The Balkans and the Schengen White List – proposal for the way forward

Dear Mrs X,

In the coming weeks and months, the European Commission and the EU member states will decide which Western Balkan countries qualify for the lifting of the Schengen visa requirement. The EU’s decision has the potential to restore the EU’s credibility and its soft power in the region. It can also balance the hopes of the people in the Balkans with the concerns of those responsible for protecting the Schengen area against illegal migration and organised crime.

On the one hand, there are great expectations on the part of the governments and the citizens of the Western Balkan countries. The visa requirement has been a matter of frustration, contributing to doubts as to whether the Western Balkans’ European perspective is real. Now, however, renewed enthusiasm and hope have appeared.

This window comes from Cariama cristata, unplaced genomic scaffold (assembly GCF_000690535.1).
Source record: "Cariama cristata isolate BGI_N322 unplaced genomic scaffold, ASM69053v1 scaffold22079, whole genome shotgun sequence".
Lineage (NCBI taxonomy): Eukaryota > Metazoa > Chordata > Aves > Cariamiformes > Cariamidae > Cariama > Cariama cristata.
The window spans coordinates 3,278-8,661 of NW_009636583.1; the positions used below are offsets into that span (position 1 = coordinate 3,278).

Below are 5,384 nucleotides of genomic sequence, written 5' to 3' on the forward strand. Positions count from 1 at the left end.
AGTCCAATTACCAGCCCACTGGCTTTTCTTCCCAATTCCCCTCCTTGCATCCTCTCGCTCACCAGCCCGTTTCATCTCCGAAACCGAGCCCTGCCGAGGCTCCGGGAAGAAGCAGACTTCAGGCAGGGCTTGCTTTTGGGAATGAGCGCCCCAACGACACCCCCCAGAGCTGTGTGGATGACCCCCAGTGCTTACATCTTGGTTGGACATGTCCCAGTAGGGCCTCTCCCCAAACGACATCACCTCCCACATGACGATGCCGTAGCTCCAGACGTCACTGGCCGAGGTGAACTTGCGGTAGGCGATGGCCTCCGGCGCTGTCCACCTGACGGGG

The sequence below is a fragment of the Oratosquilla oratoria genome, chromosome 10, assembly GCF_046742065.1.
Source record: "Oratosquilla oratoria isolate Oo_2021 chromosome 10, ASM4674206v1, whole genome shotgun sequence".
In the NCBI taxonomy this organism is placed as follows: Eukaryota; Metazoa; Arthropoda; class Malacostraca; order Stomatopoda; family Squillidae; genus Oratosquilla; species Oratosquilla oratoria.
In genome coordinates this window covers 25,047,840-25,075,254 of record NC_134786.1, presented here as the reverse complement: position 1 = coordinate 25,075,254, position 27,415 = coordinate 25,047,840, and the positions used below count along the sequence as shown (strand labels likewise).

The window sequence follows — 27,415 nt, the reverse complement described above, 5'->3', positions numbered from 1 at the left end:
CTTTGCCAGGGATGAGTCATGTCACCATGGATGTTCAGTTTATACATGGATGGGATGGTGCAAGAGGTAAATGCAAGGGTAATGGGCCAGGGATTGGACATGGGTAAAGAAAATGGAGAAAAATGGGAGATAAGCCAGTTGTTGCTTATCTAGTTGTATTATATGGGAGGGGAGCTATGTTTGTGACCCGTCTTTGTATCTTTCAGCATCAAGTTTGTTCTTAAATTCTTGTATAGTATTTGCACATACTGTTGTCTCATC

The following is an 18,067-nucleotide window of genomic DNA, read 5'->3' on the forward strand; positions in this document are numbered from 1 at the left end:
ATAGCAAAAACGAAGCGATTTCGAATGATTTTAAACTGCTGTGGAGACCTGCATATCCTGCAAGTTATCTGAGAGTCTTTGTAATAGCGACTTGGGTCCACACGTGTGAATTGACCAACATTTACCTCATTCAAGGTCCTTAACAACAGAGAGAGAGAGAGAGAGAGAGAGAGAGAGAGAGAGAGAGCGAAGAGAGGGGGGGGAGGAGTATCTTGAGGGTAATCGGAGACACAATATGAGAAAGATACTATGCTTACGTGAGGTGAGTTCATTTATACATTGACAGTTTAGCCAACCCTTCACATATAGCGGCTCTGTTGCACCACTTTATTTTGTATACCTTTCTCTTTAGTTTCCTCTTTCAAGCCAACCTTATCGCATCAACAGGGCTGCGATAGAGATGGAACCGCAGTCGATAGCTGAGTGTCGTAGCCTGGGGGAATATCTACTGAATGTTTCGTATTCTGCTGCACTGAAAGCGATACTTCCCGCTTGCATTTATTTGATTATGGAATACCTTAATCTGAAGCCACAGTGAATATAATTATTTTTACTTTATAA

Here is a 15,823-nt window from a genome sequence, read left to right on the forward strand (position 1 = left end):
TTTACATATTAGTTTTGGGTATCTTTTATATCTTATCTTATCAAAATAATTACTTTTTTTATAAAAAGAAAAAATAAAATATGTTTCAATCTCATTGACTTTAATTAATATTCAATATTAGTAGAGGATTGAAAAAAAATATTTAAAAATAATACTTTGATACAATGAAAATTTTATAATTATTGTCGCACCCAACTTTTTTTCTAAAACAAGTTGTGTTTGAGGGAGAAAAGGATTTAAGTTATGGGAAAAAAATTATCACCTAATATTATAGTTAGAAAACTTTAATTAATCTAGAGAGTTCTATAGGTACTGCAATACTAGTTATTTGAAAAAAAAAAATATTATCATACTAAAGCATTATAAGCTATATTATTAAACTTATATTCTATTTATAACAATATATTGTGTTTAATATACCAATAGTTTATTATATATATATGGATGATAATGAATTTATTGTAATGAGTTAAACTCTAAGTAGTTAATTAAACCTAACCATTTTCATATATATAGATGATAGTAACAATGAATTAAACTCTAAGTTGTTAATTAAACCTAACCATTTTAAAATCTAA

On the other hand, EU governments have stressed the importance of reassuring sceptical EU citizens that they will exercise fair, but strict conditionality when it comes to abolishing the visa requirement on Albania, Bosnia and Herzegovina, Macedonia, Montenegro and Serbia. The conditions were outlined in the EU visa roadmaps issued last year.

Based on what has been achieved so far (acceleration of reform efforts in the Western Balkans, numerous visits to the region by EU experts, and detailed analysis of progress by the European Commission), it is in fact possible to address both concerns – to be both strict and fair – at once.

We offer the following solution for your consideration: